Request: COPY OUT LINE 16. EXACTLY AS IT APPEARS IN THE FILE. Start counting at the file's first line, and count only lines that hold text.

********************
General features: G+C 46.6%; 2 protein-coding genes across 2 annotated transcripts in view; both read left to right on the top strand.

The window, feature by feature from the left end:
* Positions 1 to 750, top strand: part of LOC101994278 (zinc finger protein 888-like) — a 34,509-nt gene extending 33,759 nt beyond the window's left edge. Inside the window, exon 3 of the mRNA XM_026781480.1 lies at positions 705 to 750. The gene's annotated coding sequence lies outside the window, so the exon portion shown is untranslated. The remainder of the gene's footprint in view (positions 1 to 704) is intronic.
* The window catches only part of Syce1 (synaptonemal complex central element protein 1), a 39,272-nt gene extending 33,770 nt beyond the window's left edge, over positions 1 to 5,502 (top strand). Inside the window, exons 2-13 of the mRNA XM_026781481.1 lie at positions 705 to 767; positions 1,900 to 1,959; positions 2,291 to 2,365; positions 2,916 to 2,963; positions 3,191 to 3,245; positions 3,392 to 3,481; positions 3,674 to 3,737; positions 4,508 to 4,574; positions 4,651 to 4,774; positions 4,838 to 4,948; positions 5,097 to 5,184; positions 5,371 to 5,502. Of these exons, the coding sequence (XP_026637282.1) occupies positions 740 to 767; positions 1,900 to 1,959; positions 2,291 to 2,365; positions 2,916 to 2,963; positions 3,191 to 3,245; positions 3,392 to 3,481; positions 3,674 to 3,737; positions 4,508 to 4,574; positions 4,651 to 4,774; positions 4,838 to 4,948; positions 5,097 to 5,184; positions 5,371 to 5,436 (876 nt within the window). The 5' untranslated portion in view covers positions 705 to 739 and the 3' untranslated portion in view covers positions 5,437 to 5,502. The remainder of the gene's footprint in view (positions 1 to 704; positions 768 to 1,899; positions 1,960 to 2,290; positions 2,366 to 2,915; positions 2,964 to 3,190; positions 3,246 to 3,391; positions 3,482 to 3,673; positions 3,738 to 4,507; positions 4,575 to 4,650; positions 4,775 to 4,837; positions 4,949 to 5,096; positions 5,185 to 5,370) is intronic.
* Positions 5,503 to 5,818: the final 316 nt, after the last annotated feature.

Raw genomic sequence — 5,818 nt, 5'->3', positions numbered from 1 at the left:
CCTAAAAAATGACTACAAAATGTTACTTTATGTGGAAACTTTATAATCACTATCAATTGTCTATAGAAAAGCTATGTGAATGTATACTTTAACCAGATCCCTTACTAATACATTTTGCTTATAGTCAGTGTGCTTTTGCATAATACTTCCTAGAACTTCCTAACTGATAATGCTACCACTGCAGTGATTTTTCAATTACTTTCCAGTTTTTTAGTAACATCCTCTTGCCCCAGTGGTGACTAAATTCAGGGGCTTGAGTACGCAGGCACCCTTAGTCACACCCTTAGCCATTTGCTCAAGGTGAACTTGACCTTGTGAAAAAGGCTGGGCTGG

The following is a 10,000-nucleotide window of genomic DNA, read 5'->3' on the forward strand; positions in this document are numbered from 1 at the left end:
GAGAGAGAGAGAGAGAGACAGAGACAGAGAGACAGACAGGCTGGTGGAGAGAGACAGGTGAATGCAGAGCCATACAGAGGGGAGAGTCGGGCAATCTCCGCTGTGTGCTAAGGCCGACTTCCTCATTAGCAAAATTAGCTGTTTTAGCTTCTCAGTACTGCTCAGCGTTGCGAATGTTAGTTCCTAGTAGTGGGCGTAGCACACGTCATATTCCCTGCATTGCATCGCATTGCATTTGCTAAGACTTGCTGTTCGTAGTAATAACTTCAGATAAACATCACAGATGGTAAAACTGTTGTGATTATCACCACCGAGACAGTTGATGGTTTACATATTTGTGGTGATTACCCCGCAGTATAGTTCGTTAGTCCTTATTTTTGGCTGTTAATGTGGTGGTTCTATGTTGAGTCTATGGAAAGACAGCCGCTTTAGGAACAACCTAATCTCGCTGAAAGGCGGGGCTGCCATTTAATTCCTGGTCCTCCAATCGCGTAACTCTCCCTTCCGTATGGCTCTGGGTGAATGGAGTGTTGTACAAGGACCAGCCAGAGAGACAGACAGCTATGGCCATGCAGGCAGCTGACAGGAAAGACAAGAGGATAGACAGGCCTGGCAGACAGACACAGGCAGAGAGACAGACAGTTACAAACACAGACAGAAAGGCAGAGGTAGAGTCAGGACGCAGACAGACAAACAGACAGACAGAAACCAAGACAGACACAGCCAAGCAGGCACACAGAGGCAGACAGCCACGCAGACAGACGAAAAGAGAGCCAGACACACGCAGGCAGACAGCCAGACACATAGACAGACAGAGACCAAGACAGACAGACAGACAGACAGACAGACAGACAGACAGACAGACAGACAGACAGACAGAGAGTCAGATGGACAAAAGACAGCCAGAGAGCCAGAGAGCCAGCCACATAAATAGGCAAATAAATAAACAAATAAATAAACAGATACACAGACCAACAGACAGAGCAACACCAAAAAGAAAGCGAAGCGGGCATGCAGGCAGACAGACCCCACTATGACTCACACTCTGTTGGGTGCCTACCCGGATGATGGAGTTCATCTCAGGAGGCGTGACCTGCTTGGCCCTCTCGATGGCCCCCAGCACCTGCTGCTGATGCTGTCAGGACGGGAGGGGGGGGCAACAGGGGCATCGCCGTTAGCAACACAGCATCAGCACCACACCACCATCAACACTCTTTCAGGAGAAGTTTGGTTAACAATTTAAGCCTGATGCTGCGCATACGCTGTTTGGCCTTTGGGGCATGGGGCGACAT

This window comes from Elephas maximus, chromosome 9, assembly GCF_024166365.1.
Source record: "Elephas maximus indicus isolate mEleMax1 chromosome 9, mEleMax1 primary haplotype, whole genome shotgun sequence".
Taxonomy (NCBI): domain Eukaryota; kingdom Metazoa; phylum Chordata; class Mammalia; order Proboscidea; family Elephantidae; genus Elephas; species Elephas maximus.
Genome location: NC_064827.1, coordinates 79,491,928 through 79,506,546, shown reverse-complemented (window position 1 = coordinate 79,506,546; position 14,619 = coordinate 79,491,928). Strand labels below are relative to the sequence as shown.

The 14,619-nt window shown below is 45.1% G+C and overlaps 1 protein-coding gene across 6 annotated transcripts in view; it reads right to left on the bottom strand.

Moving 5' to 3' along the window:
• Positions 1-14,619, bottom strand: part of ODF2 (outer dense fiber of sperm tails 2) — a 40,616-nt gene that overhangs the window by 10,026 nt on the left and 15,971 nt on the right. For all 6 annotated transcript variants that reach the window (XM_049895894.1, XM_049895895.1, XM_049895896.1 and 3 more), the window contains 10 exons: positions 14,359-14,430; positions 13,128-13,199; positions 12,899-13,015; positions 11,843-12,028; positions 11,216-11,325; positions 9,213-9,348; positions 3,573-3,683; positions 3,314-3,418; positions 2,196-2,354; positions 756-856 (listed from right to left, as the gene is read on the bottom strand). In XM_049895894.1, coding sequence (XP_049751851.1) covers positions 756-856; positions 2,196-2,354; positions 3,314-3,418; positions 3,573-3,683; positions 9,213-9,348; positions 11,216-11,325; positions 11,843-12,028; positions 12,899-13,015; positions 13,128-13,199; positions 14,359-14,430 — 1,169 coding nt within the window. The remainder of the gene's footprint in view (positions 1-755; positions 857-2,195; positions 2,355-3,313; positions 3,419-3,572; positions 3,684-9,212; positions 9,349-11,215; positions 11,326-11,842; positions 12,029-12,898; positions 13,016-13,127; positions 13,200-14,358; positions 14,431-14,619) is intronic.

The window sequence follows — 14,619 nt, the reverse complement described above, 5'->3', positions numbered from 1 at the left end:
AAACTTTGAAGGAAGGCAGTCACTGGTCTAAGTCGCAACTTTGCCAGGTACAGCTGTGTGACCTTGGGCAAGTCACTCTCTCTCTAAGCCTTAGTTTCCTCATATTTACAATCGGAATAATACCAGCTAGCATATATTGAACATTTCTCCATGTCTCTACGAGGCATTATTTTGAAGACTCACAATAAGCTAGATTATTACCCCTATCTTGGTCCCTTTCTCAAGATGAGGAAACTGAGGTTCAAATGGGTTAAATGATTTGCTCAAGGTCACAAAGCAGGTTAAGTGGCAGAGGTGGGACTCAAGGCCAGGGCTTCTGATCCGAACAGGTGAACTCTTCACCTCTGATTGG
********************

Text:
• Positions 1-14,619, bottom strand: part of ODF2 (outer dense fiber of sperm tails 2) — a 40,616-nt gene that overhangs the window by 10,026 nt on the left and 15,971 nt on the right. For all 6 annotated transcript variants that reach the window (XM_049895894.1, XM_049895895.1, XM_049895896.1 and 3 more), the window contains 10 exons: positions 14,359-14,430; positions 13,128-13,199; positions 12,899-13,015; positions 11,843-12,028; positions 11,216-11,325; positions 9,213-9,348; positions 3,573-3,683; positions 3,314-3,418; positions 2,196-2,354; positions 756-856 (listed from right to left, as the gene is read on the bottom strand). In XM_049895894.1, coding sequence (XP_049751851.1) covers positions 756-856; positions 2,196-2,354; positions 3,314-3,418; positions 3,573-3,683; positions 9,213-9,348; positions 11,216-11,325; positions 11,843-12,028; positions 12,899-13,015; positions 13,128-13,199; positions 14,359-14,430 — 1,169 coding nt within the window. The remainder of the gene's footprint in view (positions 1-755; positions 857-2,195; positions 2,355-3,313; positions 3,419-3,572; positions 3,684-9,212; positions 9,349-11,215; positions 11,326-11,842; positions 12,029-12,898; positions 13,016-13,127; positions 13,200-14,358; positions 14,431-14,619) is intronic.